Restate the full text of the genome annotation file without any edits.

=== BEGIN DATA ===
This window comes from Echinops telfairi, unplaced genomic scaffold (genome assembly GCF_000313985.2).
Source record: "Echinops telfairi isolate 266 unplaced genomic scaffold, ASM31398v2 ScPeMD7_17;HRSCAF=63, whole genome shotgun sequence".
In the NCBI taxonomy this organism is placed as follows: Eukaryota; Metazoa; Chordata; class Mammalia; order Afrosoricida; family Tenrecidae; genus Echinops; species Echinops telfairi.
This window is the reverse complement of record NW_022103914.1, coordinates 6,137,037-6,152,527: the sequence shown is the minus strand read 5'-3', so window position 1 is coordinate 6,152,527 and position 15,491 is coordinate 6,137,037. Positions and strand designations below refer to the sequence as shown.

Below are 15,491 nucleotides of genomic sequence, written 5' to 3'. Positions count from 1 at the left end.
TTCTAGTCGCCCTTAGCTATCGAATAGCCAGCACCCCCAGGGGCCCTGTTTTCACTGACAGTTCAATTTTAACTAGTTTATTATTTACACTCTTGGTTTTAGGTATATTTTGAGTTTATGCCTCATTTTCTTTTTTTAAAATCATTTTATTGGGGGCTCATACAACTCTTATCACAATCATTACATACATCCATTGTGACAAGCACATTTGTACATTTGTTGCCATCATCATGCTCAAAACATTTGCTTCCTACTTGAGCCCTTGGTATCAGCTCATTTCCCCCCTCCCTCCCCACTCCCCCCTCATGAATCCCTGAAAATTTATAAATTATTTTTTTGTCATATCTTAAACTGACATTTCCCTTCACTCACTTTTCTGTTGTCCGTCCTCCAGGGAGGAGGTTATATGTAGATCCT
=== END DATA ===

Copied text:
This window comes from Echinops telfairi, unplaced genomic scaffold (genome assembly GCF_000313985.2).
Source record: "Echinops telfairi isolate 266 unplaced genomic scaffold, ASM31398v2 ScPeMD7_17;HRSCAF=63, whole genome shotgun sequence".
In the NCBI taxonomy this organism is placed as follows: Eukaryota; Metazoa; Chordata; class Mammalia; order Afrosoricida; family Tenrecidae; genus Echinops; species Echinops telfairi.
This window is the reverse complement of record NW_022103914.1, coordinates 6,137,037-6,152,527: the sequence shown is the minus strand read 5'-3', so window position 1 is coordinate 6,152,527 and position 15,491 is coordinate 6,137,037. Positions and strand designations below refer to the sequence as shown.

Below are 15,491 nucleotides of genomic sequence, written 5' to 3'. Positions count from 1 at the left end.
TTCTAGTCGCCCTTAGCTATCGAATAGCCAGCACCCCCAGGGGCCCTGTTTTCACTGACAGTTCAATTTTAACTAGTTTATTATTTACACTCTTGGTTTTAGGTATATTTTGAGTTTATGCCTCATTTTCTTTTTTTAAAATCATTTTATTGGGGGCTCATACAACTCTTATCACAATCATTACATACATCCATTGTGACAAGCACATTTGTACATTTGTTGCCATCATCATGCTCAAAACATTTGCTTCCTACTTGAGCCCTTGGTATCAGCTCATTTCCCCCCTCCCTCCCCACTCCCCCCTCATGAATCCCTGAAAATTTATAAATTATTTTTTTGTCATATCTTAAACTGACATTTCCCTTCACTCACTTTTCTGTTGTCCGTCCTCCAGGGAGGAGGTTATATGTAGATCCT